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From the Kitchen Table


Exceptional?

by Peg Luksik
 

Is America exceptional?

That question is the center of the debate raging across our nation, with one side claiming that the concept of American exceptionalism is nothing more than a myth and the other defending an idea that has been a cornerstone of our identity for over a century.

If the attackers are correct, there is no reason to be "proud to be an American". If the defenders are correct, there must be an actual reason that America is indeed different from other nations. And that reason cannot rest on words like freedom or opportunity since other nations can reasonably meet such amorphous criteria.

Is there, then, something about this nation that is truly exceptional?

In a word, the answer is, "YES!"

Let's start with our military. Every member of our military swears an oath, not to the legal ruler, but to the legal rule itself, as contained in our Constitution. America's military is not bound to follow a leader. It is bound to defend the law that defines our Republic. If a leader steps outside those definitions, our military swears NOT to follow that path.

The same is true for every elected official in Washington. We call them representatives, but we did not...

elect them to represent our opinions — we elected them to uphold and defend the Constitution on our behalf. They each swear an oath to do so, and the oath does not contain a clause that says they will uphold the Constitution UNLESS their constituents would like them not to.

So if 99.99% of their constituents ask them to vote for something that is not permitted in the Constitution, they swear that they will uphold the Constitution anyway. Period.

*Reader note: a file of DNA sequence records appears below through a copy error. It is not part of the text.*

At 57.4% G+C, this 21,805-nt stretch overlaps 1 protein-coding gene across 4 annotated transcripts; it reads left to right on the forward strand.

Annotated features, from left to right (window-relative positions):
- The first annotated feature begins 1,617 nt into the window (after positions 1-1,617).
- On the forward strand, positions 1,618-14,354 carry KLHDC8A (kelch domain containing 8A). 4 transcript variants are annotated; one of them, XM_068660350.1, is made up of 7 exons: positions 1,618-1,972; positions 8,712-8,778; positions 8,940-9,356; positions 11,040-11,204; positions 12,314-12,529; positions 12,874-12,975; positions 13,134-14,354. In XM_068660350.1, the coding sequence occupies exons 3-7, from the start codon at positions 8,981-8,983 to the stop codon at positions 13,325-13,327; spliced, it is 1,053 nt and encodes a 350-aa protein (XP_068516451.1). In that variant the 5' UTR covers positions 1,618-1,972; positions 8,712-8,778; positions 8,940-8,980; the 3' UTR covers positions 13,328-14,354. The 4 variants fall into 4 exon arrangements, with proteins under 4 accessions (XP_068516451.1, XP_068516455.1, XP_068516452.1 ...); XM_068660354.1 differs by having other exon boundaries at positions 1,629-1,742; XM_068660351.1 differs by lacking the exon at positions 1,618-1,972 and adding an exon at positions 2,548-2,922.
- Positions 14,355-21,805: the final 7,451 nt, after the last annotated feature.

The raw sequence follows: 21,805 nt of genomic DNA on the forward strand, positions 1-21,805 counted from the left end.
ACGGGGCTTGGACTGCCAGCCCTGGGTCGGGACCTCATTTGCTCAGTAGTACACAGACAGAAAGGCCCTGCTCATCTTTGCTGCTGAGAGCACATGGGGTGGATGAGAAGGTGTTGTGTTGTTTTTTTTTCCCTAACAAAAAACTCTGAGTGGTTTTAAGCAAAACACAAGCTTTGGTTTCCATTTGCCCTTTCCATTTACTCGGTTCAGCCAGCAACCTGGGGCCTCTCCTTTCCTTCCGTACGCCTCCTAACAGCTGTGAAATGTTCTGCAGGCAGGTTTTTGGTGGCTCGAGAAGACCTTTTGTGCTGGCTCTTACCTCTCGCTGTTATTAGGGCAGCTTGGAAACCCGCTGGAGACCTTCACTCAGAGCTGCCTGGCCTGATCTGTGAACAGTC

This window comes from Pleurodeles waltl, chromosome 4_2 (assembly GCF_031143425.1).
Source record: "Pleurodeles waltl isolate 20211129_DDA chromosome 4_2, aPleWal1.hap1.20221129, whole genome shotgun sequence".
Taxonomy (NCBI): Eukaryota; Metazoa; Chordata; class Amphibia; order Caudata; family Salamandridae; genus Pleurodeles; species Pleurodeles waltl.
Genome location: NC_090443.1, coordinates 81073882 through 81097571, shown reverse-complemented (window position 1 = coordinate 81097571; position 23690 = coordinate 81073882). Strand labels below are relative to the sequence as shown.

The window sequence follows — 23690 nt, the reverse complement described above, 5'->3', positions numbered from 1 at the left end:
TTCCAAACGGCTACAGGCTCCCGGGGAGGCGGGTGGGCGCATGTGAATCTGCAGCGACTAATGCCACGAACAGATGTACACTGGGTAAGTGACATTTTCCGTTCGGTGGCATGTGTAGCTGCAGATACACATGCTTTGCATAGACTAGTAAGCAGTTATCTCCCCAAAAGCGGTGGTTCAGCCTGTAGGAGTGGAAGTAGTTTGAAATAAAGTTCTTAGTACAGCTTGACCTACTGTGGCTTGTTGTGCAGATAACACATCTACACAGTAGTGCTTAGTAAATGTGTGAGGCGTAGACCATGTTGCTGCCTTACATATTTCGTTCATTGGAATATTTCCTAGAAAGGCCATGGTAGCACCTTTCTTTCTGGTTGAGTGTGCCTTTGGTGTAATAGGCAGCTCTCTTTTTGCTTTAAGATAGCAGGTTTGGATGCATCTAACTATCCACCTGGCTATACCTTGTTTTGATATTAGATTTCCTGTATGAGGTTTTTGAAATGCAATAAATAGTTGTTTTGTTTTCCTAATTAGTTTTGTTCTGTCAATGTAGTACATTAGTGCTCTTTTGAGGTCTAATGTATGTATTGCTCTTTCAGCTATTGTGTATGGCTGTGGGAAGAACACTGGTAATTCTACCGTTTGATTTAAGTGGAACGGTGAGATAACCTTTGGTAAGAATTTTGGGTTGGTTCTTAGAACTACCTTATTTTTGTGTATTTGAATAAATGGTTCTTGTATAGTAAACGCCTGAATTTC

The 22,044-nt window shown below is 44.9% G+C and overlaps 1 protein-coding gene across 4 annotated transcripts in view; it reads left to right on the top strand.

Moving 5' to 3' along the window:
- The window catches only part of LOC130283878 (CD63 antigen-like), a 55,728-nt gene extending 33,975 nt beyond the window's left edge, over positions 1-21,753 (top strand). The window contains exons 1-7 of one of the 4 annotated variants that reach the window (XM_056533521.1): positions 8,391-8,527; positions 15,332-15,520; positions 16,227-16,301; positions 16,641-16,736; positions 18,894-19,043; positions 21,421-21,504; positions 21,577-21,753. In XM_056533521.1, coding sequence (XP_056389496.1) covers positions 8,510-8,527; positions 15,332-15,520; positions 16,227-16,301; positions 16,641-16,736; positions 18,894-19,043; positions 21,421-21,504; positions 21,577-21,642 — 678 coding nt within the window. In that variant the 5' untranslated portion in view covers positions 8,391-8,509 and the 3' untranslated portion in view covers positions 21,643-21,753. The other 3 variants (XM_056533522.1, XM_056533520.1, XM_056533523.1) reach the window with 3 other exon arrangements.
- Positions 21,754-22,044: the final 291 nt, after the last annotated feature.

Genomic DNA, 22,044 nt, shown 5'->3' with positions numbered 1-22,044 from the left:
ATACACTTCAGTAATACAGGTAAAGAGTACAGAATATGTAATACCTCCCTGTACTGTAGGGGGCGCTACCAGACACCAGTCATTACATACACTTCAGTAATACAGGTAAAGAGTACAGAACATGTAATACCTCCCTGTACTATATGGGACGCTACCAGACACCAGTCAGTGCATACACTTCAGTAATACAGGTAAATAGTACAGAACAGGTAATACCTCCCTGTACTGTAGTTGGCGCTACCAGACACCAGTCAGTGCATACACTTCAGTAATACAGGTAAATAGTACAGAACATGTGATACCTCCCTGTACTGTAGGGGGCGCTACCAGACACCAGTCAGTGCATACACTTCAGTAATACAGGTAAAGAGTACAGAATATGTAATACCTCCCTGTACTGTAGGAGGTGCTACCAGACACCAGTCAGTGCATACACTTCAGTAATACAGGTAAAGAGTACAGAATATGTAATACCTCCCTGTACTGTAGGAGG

Which brings us to the final, and most important, factor in America's exceptionalism.

We, the People of these United States.

Because our job is to use our votes to hold our elected officials and our military men and women accountable for how they keep their oaths. We are the final guardians of American exceptionalism.

In an America governed by our Constitution, the rule is more important than the ruler. In such an America, the rule occupies the highest position of authority, so no one can be above its requirements or below the rights it protects. In that America, poverty can become wealth and oppression can become freedom.

America's exceptionalism flows from a structure that binds the government to the Constitution, and trusts the People to keep those bonds intact.

The soldiers who fought and bled and died in Bunker Hill and Gettysburg and Guadalcanal and Omaha Beach and Benghazi were all saying, with their lives, that they believed that we would honor that responsibility. In other words, they were saying that they trusted us to honor their sacrifice by upholding the Constitution they died to defend.

America's exceptionalism is not based on slogans — it is based on the willingness of America's people to hold themselves and their government accountable to following the Constitution. We can preserve that exceptionalism for future generations, or we can let it slip away through our ignorance and apathy.

The decision, and the its consequences, rest squarely in our own hands.


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